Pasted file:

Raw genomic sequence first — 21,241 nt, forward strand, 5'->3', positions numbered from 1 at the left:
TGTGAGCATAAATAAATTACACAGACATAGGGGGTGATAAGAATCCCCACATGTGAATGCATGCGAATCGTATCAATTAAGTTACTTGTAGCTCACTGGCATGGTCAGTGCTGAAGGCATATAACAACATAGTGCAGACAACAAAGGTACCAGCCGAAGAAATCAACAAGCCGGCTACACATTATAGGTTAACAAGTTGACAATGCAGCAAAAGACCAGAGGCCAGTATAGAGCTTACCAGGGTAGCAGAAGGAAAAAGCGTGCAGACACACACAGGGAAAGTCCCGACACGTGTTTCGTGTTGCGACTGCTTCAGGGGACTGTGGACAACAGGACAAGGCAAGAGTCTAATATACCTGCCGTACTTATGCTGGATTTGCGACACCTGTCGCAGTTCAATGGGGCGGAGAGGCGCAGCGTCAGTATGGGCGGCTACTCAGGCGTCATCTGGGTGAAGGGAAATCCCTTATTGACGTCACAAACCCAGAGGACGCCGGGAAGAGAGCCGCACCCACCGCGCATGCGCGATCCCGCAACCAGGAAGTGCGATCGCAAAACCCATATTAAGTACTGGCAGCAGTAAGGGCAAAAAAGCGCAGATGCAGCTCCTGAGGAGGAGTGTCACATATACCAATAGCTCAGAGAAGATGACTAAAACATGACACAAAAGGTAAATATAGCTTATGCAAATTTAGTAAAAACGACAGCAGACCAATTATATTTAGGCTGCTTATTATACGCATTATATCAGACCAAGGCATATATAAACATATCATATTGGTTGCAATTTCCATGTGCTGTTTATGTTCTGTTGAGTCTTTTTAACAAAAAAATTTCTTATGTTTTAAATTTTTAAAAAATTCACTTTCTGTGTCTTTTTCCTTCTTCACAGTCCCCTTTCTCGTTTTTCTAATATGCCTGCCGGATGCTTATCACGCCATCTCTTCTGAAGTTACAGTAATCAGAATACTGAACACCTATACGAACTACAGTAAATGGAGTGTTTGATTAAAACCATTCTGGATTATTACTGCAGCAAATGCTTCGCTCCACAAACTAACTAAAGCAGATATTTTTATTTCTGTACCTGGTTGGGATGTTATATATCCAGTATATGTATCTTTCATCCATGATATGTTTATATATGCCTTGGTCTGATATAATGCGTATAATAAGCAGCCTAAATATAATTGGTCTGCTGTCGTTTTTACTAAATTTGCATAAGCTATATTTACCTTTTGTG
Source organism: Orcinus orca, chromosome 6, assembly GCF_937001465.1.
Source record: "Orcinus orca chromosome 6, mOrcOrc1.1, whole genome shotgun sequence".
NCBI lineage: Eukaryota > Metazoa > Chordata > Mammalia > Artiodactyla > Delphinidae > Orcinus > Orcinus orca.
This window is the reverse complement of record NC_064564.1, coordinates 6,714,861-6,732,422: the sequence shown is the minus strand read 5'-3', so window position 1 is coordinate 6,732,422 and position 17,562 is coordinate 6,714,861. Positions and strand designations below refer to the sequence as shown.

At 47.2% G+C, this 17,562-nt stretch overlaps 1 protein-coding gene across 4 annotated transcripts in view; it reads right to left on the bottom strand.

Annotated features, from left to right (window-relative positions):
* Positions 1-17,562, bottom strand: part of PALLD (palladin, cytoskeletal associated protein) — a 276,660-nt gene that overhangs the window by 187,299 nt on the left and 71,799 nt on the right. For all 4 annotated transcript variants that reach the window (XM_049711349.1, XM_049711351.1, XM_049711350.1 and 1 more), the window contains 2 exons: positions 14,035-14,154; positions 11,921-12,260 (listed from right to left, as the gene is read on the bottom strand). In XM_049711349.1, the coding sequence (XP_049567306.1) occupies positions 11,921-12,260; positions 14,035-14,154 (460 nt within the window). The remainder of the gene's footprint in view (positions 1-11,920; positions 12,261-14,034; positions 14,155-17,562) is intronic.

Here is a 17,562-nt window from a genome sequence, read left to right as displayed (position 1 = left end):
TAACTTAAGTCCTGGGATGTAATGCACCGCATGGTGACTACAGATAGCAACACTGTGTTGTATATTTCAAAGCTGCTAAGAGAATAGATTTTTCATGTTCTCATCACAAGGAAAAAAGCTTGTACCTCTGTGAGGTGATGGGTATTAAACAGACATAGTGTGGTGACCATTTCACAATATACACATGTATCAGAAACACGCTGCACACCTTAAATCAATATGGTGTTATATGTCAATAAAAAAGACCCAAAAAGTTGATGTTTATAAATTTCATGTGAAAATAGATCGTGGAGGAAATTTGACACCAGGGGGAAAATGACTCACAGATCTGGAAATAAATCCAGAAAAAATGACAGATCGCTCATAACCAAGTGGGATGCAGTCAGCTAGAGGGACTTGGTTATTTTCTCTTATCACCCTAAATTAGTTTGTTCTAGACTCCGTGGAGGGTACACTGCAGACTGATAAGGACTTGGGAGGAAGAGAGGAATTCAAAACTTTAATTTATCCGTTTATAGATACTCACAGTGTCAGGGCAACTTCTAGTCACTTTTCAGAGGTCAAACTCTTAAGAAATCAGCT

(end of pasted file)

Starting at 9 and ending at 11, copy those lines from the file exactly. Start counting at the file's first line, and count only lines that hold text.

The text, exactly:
* Positions 1-17,562, bottom strand: part of PALLD (palladin, cytoskeletal associated protein) — a 276,660-nt gene that overhangs the window by 187,299 nt on the left and 71,799 nt on the right. For all 4 annotated transcript variants that reach the window (XM_049711349.1, XM_049711351.1, XM_049711350.1 and 1 more), the window contains 2 exons: positions 14,035-14,154; positions 11,921-12,260 (listed from right to left, as the gene is read on the bottom strand). In XM_049711349.1, the coding sequence (XP_049567306.1) occupies positions 11,921-12,260; positions 14,035-14,154 (460 nt within the window). The remainder of the gene's footprint in view (positions 1-11,920; positions 12,261-14,034; positions 14,155-17,562) is intronic.

Here is a 17,562-nt window from a genome sequence, read left to right as displayed (position 1 = left end):
TAACTTAAGTCCTGGGATGTAATGCACCGCATGGTGACTACAGATAGCAACACTGTGTTGTATATTTCAAAGCTGCTAAGAGAATAGATTTTTCATGTTCTCATCACAAGGAAAAAAGCTTGTACCTCTGTGAGGTGATGGGTATTAAACAGACATAGTGTGGTGACCATTTCACAATATACACATGTATCAGAAACACGCTGCACACCTTAAATCAATATGGTGTTATATGTCAATAAAAAAGACCCAAAAAGTTGATGTTTATAAATTTCATGTGAAAATAGATCGTGGAGGAAATTTGACACCAGGGGGAAAATGACTCACAGATCTGGAAATAAATCCAGAAAAAATGACAGATCGCTCATAACCAAGTGGGATGCAGTCAGCTAGAGGGACTTGGTTATTTTCTCTTATCACCCTAAATTAGTTTGTTCTAGACTCCGTGGAGGGTACACTGCAGACTGATAAGGACTTGGGAGGAAGAGAGGAATTCAAAACTTTAATTTATCCGTTTATAGATACTCACAGTGTCAGGGCAACTTCTAGTCACTTTTCAGAGGTCAAACTCTTAAGAAATCAGCT